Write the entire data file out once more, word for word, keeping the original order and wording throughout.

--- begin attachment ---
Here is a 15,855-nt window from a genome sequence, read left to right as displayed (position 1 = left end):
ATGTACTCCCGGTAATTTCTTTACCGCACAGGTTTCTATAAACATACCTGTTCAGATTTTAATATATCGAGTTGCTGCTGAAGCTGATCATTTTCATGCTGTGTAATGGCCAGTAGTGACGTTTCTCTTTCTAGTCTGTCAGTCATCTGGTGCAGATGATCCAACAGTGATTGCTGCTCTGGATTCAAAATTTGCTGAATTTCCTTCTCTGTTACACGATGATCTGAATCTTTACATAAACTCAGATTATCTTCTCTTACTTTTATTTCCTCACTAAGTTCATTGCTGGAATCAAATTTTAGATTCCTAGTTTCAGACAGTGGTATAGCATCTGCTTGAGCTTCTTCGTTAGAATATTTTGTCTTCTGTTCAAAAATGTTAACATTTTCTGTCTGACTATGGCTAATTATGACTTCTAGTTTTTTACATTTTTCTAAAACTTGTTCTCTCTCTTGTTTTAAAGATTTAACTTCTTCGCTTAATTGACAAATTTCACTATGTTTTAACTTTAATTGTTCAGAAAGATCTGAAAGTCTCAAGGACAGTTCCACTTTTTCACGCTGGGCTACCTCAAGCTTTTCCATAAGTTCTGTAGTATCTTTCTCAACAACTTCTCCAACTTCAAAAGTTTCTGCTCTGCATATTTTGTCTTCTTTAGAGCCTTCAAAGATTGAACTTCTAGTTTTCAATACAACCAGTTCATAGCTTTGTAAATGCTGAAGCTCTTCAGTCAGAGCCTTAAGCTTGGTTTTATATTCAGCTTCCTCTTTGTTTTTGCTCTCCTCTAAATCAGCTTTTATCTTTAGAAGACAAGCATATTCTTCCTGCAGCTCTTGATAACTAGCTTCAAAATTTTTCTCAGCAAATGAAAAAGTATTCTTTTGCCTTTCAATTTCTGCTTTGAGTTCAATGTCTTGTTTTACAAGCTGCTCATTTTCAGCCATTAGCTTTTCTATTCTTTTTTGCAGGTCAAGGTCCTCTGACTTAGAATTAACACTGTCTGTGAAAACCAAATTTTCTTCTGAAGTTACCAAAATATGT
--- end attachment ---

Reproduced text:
Here is a 15,855-nt window from a genome sequence, read left to right as displayed (position 1 = left end):
ATGTACTCCCGGTAATTTCTTTACCGCACAGGTTTCTATAAACATACCTGTTCAGATTTTAATATATCGAGTTGCTGCTGAAGCTGATCATTTTCATGCTGTGTAATGGCCAGTAGTGACGTTTCTCTTTCTAGTCTGTCAGTCATCTGGTGCAGATGATCCAACAGTGATTGCTGCTCTGGATTCAAAATTTGCTGAATTTCCTTCTCTGTTACACGATGATCTGAATCTTTACATAAACTCAGATTATCTTCTCTTACTTTTATTTCCTCACTAAGTTCATTGCTGGAATCAAATTTTAGATTCCTAGTTTCAGACAGTGGTATAGCATCTGCTTGAGCTTCTTCGTTAGAATATTTTGTCTTCTGTTCAAAAATGTTAACATTTTCTGTCTGACTATGGCTAATTATGACTTCTAGTTTTTTACATTTTTCTAAAACTTGTTCTCTCTCTTGTTTTAAAGATTTAACTTCTTCGCTTAATTGACAAATTTCACTATGTTTTAACTTTAATTGTTCAGAAAGATCTGAAAGTCTCAAGGACAGTTCCACTTTTTCACGCTGGGCTACCTCAAGCTTTTCCATAAGTTCTGTAGTATCTTTCTCAACAACTTCTCCAACTTCAAAAGTTTCTGCTCTGCATATTTTGTCTTCTTTAGAGCCTTCAAAGATTGAACTTCTAGTTTTCAATACAACCAGTTCATAGCTTTGTAAATGCTGAAGCTCTTCAGTCAGAGCCTTAAGCTTGGTTTTATATTCAGCTTCCTCTTTGTTTTTGCTCTCCTCTAAATCAGCTTTTATCTTTAGAAGACAAGCATATTCTTCCTGCAGCTCTTGATAACTAGCTTCAAAATTTTTCTCAGCAAATGAAAAAGTATTCTTTTGCCTTTCAATTTCTGCTTTGAGTTCAATGTCTTGTTTTACAAGCTGCTCATTTTCAGCCATTAGCTTTTCTATTCTTTTTTGCAGGTCAAGGTCCTCTGACTTAGAATTAACACTGTCTGTGAAAACCAAATTTTCTTCTGAAGTTACCAAAATATGT